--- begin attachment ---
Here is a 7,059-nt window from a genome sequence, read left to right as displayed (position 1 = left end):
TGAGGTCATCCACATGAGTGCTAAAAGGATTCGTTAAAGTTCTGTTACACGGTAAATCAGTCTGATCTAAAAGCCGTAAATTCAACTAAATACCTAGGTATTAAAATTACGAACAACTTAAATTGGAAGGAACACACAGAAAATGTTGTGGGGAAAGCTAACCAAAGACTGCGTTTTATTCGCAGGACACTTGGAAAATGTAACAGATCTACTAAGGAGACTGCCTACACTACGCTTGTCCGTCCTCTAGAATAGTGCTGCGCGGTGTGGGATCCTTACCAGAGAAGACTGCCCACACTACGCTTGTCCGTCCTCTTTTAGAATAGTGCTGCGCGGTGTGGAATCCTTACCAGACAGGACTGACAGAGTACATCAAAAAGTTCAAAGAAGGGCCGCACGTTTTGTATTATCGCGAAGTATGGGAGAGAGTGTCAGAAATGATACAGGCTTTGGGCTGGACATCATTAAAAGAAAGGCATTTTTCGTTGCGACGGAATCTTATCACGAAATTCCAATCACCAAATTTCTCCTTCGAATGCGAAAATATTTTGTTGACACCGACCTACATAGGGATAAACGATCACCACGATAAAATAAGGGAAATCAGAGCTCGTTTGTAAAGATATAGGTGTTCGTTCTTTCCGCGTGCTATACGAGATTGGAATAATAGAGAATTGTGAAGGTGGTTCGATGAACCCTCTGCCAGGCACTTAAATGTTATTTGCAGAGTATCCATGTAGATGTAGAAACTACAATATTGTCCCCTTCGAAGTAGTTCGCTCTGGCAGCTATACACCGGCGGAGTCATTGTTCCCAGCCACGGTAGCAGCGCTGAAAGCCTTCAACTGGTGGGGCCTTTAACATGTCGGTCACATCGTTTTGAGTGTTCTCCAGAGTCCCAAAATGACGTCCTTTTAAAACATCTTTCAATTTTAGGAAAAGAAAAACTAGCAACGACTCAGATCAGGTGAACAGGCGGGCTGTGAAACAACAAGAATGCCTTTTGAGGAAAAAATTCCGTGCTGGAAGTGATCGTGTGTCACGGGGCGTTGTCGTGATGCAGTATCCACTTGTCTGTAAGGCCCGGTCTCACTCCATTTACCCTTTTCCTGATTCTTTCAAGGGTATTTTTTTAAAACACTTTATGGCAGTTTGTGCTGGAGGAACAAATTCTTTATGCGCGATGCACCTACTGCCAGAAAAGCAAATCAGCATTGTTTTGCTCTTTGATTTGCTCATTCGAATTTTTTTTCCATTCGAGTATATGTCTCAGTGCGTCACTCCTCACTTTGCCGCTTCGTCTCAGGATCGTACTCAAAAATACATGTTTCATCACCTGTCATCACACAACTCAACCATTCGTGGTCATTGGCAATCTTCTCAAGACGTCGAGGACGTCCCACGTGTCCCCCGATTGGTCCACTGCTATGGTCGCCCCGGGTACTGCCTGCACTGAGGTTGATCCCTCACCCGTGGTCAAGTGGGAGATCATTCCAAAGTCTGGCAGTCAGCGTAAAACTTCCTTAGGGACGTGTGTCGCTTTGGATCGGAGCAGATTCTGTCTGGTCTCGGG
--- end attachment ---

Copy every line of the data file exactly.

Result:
Here is a 7,059-nt window from a genome sequence, read left to right as displayed (position 1 = left end):
TGAGGTCATCCACATGAGTGCTAAAAGGATTCGTTAAAGTTCTGTTACACGGTAAATCAGTCTGATCTAAAAGCCGTAAATTCAACTAAATACCTAGGTATTAAAATTACGAACAACTTAAATTGGAAGGAACACACAGAAAATGTTGTGGGGAAAGCTAACCAAAGACTGCGTTTTATTCGCAGGACACTTGGAAAATGTAACAGATCTACTAAGGAGACTGCCTACACTACGCTTGTCCGTCCTCTAGAATAGTGCTGCGCGGTGTGGGATCCTTACCAGAGAAGACTGCCCACACTACGCTTGTCCGTCCTCTTTTAGAATAGTGCTGCGCGGTGTGGAATCCTTACCAGACAGGACTGACAGAGTACATCAAAAAGTTCAAAGAAGGGCCGCACGTTTTGTATTATCGCGAAGTATGGGAGAGAGTGTCAGAAATGATACAGGCTTTGGGCTGGACATCATTAAAAGAAAGGCATTTTTCGTTGCGACGGAATCTTATCACGAAATTCCAATCACCAAATTTCTCCTTCGAATGCGAAAATATTTTGTTGACACCGACCTACATAGGGATAAACGATCACCACGATAAAATAAGGGAAATCAGAGCTCGTTTGTAAAGATATAGGTGTTCGTTCTTTCCGCGTGCTATACGAGATTGGAATAATAGAGAATTGTGAAGGTGGTTCGATGAACCCTCTGCCAGGCACTTAAATGTTATTTGCAGAGTATCCATGTAGATGTAGAAACTACAATATTGTCCCCTTCGAAGTAGTTCGCTCTGGCAGCTATACACCGGCGGAGTCATTGTTCCCAGCCACGGTAGCAGCGCTGAAAGCCTTCAACTGGTGGGGCCTTTAACATGTCGGTCACATCGTTTTGAGTGTTCTCCAGAGTCCCAAAATGACGTCCTTTTAAAACATCTTTCAATTTTAGGAAAAGAAAAACTAGCAACGACTCAGATCAGGTGAACAGGCGGGCTGTGAAACAACAAGAATGCCTTTTGAGGAAAAAATTCCGTGCTGGAAGTGATCGTGTGTCACGGGGCGTTGTCGTGATGCAGTATCCACTTGTCTGTAAGGCCCGGTCTCACTCCATTTACCCTTTTCCTGATTCTTTCAAGGGTATTTTTTTAAAACACTTTATGGCAGTTTGTGCTGGAGGAACAAATTCTTTATGCGCGATGCACCTACTGCCAGAAAAGCAAATCAGCATTGTTTTGCTCTTTGATTTGCTCATTCGAATTTTTTTTCCATTCGAGTATATGTCTCAGTGCGTCACTCCTCACTTTGCCGCTTCGTCTCAGGATCGTACTCAAAAATACATGTTTCATCACCTGTCATCACACAACTCAACCATTCGTGGTCATTGGCAATCTTCTCAAGACGTCGAGGACGTCCCACGTGTCCCCCGATTGGTCCACTGCTATGGTCGCCCCGGGTACTGCCTGCACTGAGGTTGATCCCTCACCCGTGGTCAAGTGGGAGATCATTCCAAAGTCTGGCAGTCAGCGTAAAACTTCCTTAGGGACGTGTGTCGCTTTGGATCGGAGCAGATTCTGTCTGGTCTCGGG